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March 09, 2011


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Florence Rogers, General Manager, Nevada Public Radio

38 Million Americans listen to local public radio stations. That's a lot of NPR programming, but it's also the music formats such as jazz, classical, blues, folk etc, and importantly, local news programs that serve the needs of communities. That's 38M listeners who don't spend all their time with public radio and have been in the pool of listeners for commercial stations all along. They know what's on the dial and they listen to both. It's dissapointing that the habits of such a large segment of the radio audience seem to be so misunderstood by a trade magazine that covers er . . . radio.

Donna L. Halper

Regarding those who are disputing my comments (which is fine with me), I didn't claim to be neutral. I said when I consult, I don't care about ideology-- I care about good radio, and have trained rightie talkers. The terms "rightie" and "leftie" are just radio slang that I've heard on political talk shows for years, by the way. And other than ad hominem attacks on NPR from ideologues, I am still waiting for the proof that NPR is biased.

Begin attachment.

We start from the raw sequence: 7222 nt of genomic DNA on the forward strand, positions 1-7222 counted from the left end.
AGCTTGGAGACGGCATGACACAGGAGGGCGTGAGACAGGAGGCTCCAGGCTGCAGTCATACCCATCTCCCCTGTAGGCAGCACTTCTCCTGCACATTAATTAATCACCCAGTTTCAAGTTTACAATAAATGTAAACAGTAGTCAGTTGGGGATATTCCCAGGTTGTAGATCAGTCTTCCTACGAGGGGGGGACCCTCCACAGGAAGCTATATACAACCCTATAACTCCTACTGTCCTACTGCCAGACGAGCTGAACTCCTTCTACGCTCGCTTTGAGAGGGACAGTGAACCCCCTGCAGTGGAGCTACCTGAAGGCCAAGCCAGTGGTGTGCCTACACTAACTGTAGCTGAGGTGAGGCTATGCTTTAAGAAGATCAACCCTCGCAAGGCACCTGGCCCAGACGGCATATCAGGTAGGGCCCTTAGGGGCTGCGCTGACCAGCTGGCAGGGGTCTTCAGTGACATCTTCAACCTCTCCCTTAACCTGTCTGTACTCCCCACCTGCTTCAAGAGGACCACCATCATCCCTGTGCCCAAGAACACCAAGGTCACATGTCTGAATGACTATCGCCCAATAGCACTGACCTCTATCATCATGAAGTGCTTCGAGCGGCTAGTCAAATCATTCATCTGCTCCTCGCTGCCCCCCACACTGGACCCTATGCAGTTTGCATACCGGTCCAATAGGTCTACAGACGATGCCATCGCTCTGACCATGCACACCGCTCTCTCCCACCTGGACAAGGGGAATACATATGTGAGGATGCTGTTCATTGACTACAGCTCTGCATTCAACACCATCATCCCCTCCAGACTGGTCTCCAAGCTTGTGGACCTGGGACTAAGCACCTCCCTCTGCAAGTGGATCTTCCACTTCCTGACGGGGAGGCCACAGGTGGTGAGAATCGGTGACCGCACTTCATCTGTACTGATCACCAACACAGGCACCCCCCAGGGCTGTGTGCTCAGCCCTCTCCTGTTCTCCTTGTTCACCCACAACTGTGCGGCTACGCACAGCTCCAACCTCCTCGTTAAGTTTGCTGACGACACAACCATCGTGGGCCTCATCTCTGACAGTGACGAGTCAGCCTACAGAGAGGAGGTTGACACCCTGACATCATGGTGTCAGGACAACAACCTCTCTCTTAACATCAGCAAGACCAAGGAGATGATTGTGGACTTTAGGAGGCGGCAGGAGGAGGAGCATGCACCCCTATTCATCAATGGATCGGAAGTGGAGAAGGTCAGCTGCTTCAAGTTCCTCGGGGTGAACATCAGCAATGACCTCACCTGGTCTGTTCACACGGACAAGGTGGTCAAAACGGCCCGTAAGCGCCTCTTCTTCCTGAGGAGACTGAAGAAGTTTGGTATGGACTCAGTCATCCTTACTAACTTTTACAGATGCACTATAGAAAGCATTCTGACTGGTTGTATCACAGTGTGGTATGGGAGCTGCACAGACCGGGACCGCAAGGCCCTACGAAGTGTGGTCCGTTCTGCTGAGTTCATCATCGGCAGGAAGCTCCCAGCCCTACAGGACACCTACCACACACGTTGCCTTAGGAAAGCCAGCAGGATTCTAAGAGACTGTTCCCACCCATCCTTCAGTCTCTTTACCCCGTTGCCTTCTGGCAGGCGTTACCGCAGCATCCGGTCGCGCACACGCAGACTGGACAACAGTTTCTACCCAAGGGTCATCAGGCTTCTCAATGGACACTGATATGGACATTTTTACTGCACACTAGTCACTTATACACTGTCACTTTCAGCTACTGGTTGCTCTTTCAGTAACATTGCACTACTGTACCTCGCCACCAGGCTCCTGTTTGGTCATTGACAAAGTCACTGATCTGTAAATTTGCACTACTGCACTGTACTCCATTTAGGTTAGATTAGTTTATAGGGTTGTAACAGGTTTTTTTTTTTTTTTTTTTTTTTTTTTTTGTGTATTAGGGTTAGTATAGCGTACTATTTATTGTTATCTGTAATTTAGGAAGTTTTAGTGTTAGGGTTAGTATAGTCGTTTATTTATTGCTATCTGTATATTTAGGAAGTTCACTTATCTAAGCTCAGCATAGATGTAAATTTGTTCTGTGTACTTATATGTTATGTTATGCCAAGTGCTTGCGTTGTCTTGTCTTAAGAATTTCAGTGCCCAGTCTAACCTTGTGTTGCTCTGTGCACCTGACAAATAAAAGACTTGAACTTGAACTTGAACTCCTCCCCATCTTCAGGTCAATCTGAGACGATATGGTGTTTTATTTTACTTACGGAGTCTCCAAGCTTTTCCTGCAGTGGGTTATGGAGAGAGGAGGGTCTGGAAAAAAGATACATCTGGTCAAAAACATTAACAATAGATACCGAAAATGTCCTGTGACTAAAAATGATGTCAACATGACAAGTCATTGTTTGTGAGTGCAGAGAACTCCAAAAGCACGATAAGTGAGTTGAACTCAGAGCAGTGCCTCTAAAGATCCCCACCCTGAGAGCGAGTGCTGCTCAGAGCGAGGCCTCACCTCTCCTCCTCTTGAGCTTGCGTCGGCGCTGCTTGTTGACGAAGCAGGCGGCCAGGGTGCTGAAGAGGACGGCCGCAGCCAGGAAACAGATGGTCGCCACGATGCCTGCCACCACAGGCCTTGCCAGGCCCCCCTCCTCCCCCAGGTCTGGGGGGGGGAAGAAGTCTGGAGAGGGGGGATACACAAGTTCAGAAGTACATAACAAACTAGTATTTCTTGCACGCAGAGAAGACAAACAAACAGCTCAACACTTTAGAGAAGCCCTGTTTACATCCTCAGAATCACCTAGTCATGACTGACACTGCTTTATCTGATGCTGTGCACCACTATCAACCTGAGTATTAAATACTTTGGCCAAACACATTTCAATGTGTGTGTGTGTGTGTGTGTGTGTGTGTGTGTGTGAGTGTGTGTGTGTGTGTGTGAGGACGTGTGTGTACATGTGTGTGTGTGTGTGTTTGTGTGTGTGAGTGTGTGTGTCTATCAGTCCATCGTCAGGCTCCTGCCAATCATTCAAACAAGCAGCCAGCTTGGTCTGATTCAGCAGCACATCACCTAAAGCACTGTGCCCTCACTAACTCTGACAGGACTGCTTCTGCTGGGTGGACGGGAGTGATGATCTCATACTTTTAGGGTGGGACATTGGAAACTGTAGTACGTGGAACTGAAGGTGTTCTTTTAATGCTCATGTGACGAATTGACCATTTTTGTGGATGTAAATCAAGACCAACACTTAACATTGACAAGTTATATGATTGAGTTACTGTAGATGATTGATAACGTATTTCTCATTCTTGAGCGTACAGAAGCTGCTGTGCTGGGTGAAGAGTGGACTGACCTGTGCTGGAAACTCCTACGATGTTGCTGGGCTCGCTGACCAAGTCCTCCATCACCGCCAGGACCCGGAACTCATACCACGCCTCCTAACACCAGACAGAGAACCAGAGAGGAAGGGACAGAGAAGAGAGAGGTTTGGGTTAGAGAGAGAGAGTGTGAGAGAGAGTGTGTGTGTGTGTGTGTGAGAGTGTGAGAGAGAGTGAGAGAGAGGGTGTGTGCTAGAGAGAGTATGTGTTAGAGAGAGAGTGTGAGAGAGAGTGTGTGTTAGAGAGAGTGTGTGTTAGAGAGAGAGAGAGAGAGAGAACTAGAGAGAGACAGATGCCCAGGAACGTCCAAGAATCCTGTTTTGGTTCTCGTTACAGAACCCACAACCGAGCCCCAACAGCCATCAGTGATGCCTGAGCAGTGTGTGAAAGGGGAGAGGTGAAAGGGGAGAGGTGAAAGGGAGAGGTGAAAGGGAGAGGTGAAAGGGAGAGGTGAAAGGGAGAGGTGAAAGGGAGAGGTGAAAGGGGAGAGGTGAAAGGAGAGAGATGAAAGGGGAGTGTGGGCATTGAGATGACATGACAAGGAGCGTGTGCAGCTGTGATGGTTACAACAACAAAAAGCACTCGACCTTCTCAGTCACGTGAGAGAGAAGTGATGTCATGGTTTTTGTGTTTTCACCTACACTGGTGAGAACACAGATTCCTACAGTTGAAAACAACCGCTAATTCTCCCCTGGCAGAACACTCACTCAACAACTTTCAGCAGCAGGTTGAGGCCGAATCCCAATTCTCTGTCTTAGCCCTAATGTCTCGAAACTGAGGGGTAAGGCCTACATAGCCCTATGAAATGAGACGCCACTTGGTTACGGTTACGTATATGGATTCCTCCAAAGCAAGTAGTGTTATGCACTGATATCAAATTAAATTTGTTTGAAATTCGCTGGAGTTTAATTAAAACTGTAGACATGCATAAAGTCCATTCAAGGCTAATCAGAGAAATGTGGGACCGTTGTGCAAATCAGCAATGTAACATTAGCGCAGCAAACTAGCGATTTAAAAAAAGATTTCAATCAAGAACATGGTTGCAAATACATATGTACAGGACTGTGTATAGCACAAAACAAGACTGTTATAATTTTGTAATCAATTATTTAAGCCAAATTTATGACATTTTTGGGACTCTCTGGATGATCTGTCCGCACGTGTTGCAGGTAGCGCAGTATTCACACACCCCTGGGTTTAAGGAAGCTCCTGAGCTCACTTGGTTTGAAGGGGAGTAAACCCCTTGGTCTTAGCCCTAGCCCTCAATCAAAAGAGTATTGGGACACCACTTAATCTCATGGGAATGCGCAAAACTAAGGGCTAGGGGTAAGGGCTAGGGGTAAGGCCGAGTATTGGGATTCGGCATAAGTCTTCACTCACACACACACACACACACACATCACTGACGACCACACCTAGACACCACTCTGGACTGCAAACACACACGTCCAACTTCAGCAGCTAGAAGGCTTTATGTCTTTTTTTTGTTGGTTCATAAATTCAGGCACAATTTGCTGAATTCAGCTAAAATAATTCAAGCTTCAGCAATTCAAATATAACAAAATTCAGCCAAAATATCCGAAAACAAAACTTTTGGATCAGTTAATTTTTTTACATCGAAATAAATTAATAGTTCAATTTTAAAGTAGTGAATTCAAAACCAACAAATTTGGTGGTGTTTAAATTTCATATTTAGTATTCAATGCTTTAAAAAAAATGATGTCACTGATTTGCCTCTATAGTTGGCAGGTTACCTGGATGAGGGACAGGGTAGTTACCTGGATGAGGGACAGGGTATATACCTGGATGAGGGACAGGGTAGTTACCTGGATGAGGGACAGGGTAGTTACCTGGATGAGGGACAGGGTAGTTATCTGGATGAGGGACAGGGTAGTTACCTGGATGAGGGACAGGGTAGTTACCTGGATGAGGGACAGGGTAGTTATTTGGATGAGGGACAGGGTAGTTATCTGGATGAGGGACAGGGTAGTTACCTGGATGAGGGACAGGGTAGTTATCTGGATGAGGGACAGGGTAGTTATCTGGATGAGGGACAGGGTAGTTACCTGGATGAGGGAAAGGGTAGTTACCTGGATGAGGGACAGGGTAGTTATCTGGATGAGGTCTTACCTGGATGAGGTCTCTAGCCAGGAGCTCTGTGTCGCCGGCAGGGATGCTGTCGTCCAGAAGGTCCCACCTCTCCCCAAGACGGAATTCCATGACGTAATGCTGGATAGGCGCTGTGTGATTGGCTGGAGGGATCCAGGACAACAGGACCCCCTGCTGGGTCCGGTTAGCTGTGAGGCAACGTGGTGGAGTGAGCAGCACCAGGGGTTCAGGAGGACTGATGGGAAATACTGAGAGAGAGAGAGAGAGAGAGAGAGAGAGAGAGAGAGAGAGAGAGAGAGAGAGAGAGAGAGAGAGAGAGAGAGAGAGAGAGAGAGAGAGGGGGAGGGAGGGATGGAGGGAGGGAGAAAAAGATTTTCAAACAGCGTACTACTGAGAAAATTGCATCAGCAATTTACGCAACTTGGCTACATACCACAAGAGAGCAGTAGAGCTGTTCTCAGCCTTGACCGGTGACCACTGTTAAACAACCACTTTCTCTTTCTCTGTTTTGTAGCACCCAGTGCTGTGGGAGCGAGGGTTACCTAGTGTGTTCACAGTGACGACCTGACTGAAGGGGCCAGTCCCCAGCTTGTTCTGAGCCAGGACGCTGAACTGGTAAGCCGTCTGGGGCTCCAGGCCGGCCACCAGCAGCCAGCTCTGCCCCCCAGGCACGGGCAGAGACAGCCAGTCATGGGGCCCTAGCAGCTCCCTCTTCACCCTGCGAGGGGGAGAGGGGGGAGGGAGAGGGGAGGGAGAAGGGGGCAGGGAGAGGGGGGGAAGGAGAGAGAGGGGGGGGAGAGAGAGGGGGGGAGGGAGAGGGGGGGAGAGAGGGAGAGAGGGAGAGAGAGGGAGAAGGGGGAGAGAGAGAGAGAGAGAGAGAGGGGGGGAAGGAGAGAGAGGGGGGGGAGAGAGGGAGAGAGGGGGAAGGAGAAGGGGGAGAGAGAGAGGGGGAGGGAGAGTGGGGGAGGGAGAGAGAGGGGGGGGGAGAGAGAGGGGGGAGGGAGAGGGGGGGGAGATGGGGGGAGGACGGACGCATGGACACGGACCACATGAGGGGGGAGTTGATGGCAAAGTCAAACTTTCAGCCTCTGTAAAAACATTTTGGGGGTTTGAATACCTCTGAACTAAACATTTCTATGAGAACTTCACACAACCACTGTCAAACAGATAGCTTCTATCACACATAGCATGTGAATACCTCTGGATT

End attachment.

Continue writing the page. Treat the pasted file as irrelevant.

Anyhow, it's facile and dishonest to say all right wing talk succeeds on its own-- there are radio owners who support their low-rated conservative talkers because the owners agree with the ideology; I refer to certain radio groups which have successful formats that pay the freight, and they can thus subsidize talkers who get minimal ratings. Also, Limbaugh did not turn a profit for about the first four years he was on the air.

Brent Walker

Eric, when you paint NPR with the words of Ron Schiller (who qualified himself by saying this was his personal opinion) you ARE painting with a broad brush.

The only argument you present against NPR in terms of bias is the argument that you have against this ex-employee, who 1-qualified his remarks as personal to these sleazeballs who set him up, and 2-was subsequently fired. Something you will NOT find happening in conservative talk circles.

You say that these remarks reflect NPR management's attitude about middle America. You would be hard-pressed to back that statement up. That's just sloppy.

Your conflation of one man's remarks in a sting video with the actual reporting quality and attitude of NPR which (once) employed him is the gripe I have with this article. It's neither accurate nor fair.

Eric Rhoads

This raises an IMPORTANT distinction.
My gripe is with NPR not with community radio stations that happen to have affiliations with NPR. Most of these stations are important contributors to the community. I know my station in the Adirondacks is a lifeline for most of the community and provides a valuable service. I do question their ability to survive if they cannot fill their day with NPR programming because of the high cost of being local. We SHOULD support our local stations and find ways for them to survive and thrive. A broad brush should not be used. Sadly NPRs issues will impact many of these, which is the downside.

Marcie Crim